Did The NYPD Invent Murder Ties To Smear Occupy Wall Street?

On Tuesday, the local New York City NBC affiliate ran a story based on an unnamed source leaking information on a murder case, with the following headline, "DNA links Occupy protest scene to 2004 murder." There had been a break in the eight-years-cold investigation of the murder of Sarah Fox in Inwood Hill Park. DNA evidence recovered from her CD player, found near her corpse, matched DNA taken from a chain used to hold open a subway door in the fare strike conducted by wildcat transit union members and Occupy Wall Street activists.

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"Anonymous" sources and DNA "evidence" that turns out to be false attempt to tie Occupy movement to a brutal murder.

On Tuesday, the local New York City NBC affiliate ran a story based on an unnamed source leaking information on a murder case, with the following headline, "DNA links Occupy protest scene to 2004 murder." There had been a break in the eight-years-cold investigation of the murder of Sarah Fox in Inwood Hill Park. DNA evidence recovered from her CD player, found near her corpse, matched DNA taken from a chain used to hold open a subway door in the fare strike conducted by wildcat transit union members and Occupy Wall Street activists.

The article appeared to be based on a single unnamed source, seemingly speaking from within the NYPD investigation, though not even the basis of the source's expertise was given.

Then it seems the police already had a main "person of interest" in the case, Dimitry Sheinman, a person with no ties to Occupy Wall Street (He's lived in South Africa until recently), well before the DNA evidence surfaced. At the end of the article it states that "Sheinman remains a leading person of interest."

So...the NYPD is collecting DNA from Occupy protest scenes? Outrageous, not to mention how incredibly expensive it would be to do DNA testing on all of any such samples.

Then on Wednesday, comes this New York Times report:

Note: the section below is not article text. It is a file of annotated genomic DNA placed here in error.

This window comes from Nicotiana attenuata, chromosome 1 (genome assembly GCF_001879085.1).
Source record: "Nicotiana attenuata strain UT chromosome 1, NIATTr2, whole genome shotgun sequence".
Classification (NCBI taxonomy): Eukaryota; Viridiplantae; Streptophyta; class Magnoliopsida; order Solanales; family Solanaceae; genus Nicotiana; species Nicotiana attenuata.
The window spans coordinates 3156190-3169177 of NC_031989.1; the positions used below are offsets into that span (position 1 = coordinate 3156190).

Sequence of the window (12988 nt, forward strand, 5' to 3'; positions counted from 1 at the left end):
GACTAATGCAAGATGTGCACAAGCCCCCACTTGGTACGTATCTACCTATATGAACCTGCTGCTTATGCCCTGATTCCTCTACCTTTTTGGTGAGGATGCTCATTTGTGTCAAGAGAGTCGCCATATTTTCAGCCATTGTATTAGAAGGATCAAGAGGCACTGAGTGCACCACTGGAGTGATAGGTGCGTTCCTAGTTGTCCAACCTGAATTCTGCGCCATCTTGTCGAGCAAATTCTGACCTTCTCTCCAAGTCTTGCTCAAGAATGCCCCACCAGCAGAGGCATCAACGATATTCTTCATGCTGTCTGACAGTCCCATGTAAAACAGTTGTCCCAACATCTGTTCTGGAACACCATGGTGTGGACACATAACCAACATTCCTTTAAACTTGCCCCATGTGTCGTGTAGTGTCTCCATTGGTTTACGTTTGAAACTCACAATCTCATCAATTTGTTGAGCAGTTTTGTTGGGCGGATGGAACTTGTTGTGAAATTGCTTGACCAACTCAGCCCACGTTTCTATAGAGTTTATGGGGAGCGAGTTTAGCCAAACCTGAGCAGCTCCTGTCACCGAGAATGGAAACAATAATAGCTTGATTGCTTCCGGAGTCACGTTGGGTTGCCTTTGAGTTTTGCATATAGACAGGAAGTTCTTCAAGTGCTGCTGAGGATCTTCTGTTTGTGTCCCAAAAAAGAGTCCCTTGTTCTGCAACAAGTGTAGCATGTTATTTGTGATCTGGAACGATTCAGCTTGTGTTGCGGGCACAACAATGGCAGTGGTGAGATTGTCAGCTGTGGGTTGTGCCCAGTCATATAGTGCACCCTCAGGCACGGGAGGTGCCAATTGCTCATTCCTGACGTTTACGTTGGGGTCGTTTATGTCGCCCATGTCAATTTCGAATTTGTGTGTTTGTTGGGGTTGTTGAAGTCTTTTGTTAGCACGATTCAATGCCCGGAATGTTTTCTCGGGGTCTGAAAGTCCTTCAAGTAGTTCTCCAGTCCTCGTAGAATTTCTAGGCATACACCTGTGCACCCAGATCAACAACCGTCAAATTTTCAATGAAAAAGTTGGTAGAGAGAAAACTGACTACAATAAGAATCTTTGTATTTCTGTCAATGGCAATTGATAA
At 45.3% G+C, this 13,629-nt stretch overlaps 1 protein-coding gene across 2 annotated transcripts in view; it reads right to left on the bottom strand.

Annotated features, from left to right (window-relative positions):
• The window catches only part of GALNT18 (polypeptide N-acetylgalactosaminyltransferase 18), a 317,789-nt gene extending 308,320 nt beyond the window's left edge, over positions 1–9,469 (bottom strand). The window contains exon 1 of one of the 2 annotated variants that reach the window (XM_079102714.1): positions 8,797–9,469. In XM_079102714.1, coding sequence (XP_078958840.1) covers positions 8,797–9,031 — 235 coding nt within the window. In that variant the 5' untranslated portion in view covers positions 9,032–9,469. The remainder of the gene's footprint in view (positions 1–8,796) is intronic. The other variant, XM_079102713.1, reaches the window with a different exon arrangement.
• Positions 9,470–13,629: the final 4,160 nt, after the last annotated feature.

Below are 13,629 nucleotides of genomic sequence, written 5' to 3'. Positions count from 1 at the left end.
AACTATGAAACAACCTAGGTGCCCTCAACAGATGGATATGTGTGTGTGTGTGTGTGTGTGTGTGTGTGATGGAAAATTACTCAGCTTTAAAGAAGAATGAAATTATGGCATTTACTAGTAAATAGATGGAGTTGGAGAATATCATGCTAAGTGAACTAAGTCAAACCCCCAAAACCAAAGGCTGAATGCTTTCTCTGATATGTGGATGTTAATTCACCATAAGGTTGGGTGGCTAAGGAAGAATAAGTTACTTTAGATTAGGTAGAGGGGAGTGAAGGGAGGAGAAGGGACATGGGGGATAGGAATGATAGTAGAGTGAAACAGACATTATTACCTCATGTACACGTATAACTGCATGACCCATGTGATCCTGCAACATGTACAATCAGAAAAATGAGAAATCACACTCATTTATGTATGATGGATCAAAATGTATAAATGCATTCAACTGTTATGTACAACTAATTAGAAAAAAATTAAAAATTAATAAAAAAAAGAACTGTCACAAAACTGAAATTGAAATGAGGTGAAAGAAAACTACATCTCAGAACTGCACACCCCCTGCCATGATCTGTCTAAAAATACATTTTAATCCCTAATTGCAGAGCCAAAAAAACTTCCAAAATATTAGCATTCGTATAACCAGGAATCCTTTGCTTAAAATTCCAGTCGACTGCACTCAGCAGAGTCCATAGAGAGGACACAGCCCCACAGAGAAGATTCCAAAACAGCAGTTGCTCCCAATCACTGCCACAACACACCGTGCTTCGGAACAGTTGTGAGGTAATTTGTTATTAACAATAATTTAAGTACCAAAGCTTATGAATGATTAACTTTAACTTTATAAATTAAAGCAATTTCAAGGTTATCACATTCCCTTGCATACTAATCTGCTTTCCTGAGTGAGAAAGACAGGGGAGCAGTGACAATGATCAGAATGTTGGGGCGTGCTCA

A link between DNA from the unsolved killing of Sarah Fox, a Juilliard student, in 2004 and DNA taken from a chain placed at the site of an Occupy Wall Street action in March may be the result of a laboratory error, according to two people briefed on the investigation.

One of the people, who spoke on the condition of anonymity, said it appeared that the DNA recovered from skin cells on the slain woman’s portable compact disc player and from the chain found this year came from a Police Department employee who works with the Office of the Chief Medical Examiner.

And now Thursday, that same local NBC affiliate reports this:

Two sources said officials are investigating whether at an NYPD lab technician came into contact with both pieces of evidence, causing the match.

How would both samples be tainted unless they weren’t working from a database match, but from some manufactured reason to check the DNA samples side by side?

NBC also reports that Police Commissioner Ray Kelly was "Asked Wednesday why police tested the chains for forensic evidence, Kelly said, "If we are able to identify someone who committed a crime using forensic evidence, we are going to use it."'

Also a statement from an Occupy Wall Street spokesman, "I hope the person or persons who killed this young woman are found and brought to justice," said Bill Dobbs, a spokesman for Occupy Wall Street. "We don't know anything about it... I hope no one jumps to any conclusions."

As the media has already "gone there," I hope they also now continue to hammer Ray Kelley about his program of collecting DNA from protest sites, because that's the only actual scoop in this whole story.

About Diane Sweet

Diane Sweet's picture
Senior Editor, Lives in a gerrymandered district in Michigan.

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